Tsurugaoka Hachimangu shrine, a symbol of the warrior class, Kamakura
In 1063, Minamoto Yoriyoshi welcomed a branch of the Iwashimizu Hachimangū shrine in Kyoto, to which he was faithfully devoted, to the Yuigahama district in Kamakura. In 1180, when the founder of the first Shogunate Minamoto no Yoritomo moved to Kamakura, he moved the shrine to its current location, then in the Kobayashi district.
When he moved the temple to this high ground, Yoritomo was at the very height of his career: he had destroyed the rival Taira clan, subjugated the Fujiwara, and would receive the official title of Shogun the next year.
At the time, Kamakura was already a center of politics and culture on par with Kyoto, and Yoritomo was revered as the guardian of the Kantō region.
From then on, Tsurugaoka Hachimangū has remained a symbol of Kamakura, and as a symbol of the warrior class was worshiped by the Tokugawa family and other prosperous clans.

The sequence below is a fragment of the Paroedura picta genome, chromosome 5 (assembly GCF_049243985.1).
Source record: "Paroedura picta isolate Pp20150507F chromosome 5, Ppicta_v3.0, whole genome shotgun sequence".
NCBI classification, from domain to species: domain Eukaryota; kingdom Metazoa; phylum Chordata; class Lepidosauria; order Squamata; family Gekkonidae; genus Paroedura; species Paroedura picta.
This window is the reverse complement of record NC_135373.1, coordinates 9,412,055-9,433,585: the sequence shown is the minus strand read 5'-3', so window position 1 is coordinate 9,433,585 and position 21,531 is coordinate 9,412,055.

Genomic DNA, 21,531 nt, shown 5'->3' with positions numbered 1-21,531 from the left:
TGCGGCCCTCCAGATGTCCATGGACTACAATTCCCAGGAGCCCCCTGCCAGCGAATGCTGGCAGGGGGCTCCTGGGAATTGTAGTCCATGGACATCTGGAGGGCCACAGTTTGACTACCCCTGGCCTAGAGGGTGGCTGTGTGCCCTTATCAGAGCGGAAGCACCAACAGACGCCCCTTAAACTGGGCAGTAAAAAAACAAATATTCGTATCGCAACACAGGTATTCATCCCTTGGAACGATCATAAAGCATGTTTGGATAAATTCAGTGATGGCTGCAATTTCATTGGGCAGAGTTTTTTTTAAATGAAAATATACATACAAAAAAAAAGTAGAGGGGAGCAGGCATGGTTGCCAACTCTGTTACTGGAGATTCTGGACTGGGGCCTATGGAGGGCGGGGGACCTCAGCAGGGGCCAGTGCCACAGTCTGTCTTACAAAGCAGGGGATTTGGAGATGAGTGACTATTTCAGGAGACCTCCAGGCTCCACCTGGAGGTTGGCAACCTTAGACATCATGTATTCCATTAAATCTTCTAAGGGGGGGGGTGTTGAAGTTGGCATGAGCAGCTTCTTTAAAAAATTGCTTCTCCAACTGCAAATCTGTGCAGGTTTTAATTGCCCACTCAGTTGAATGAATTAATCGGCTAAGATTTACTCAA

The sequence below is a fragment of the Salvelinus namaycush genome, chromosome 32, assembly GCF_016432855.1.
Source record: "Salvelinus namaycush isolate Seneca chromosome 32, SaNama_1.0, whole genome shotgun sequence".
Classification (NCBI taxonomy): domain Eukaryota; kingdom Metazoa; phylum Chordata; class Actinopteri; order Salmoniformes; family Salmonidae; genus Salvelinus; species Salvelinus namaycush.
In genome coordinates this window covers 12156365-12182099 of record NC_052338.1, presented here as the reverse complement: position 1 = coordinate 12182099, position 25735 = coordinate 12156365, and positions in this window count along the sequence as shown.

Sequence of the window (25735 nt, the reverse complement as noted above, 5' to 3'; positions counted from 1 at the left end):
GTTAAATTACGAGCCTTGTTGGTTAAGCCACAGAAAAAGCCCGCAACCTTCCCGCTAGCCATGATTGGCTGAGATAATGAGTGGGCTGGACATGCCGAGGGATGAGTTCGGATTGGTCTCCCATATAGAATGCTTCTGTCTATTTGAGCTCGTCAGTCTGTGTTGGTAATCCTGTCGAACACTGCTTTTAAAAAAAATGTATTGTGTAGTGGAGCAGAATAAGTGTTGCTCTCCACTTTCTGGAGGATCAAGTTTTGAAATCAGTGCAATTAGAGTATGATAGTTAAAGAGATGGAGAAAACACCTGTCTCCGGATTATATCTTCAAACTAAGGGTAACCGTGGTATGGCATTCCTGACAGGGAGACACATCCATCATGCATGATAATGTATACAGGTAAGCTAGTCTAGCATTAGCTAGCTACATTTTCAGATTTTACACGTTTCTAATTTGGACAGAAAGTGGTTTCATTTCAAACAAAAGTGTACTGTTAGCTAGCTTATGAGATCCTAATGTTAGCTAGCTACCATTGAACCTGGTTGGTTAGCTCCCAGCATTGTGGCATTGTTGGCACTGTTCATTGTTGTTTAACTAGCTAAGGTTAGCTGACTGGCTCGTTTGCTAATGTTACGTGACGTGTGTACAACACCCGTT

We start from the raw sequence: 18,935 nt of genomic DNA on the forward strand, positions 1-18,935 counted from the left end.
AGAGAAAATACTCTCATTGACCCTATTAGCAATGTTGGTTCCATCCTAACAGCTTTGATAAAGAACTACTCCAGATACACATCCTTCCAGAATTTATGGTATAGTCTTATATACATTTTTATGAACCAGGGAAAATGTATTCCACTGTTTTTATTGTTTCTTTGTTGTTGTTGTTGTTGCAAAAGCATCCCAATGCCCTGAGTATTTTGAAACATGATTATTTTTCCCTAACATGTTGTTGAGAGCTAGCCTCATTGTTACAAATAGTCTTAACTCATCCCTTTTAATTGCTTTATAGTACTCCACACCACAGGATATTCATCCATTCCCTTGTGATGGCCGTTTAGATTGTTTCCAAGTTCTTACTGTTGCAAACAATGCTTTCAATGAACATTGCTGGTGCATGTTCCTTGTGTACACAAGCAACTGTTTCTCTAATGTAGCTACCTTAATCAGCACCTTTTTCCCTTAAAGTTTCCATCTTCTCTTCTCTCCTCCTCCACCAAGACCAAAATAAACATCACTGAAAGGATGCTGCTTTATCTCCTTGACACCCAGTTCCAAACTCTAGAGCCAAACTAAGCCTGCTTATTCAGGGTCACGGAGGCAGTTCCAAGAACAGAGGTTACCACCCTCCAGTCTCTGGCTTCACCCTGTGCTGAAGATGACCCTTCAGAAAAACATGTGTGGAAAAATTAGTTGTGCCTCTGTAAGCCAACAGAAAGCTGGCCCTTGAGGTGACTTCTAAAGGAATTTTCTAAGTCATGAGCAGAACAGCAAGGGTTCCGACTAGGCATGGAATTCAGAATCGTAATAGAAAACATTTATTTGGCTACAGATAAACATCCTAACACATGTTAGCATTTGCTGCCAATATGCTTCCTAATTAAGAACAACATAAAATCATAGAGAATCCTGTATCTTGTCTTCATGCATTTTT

For many years, there sat at the base of its staircase an official national monument of Kanagawa Prefecture and longtime symbol of the shrine itself: a giant gingko tree believed to have been between 800 and 1,000 years old. However, it was torn out from the roots by strong winds in 2010.
Its stump is now on display as a monument, and the fallen gingko is preserved on the grounds.
The tree is also known as the kakure-gingko, or "hiding gingko", because Kugyō, a son of the second shogun Minamoto no Yoriie, hid in this tree when he assassinated his adoptive father, the third shogun Minamoto no Sanetomo.
At Tsuruoka Hachimangu shrine, there is a thing called "misfortune pay box".
If misfortune or great misfortune is drawn, put the fortune paper into the box and grip the "luck grab arrow" on the box.
It is said to be immediately effective that will change the "misfortune" to "Strong fortune". (Both reads "Kyo-un" in Japanese)
Luck grasp arrow for luck souvenir has also been sold and many people purchase in Hatsumode timing (New Year's visit to a shrine).
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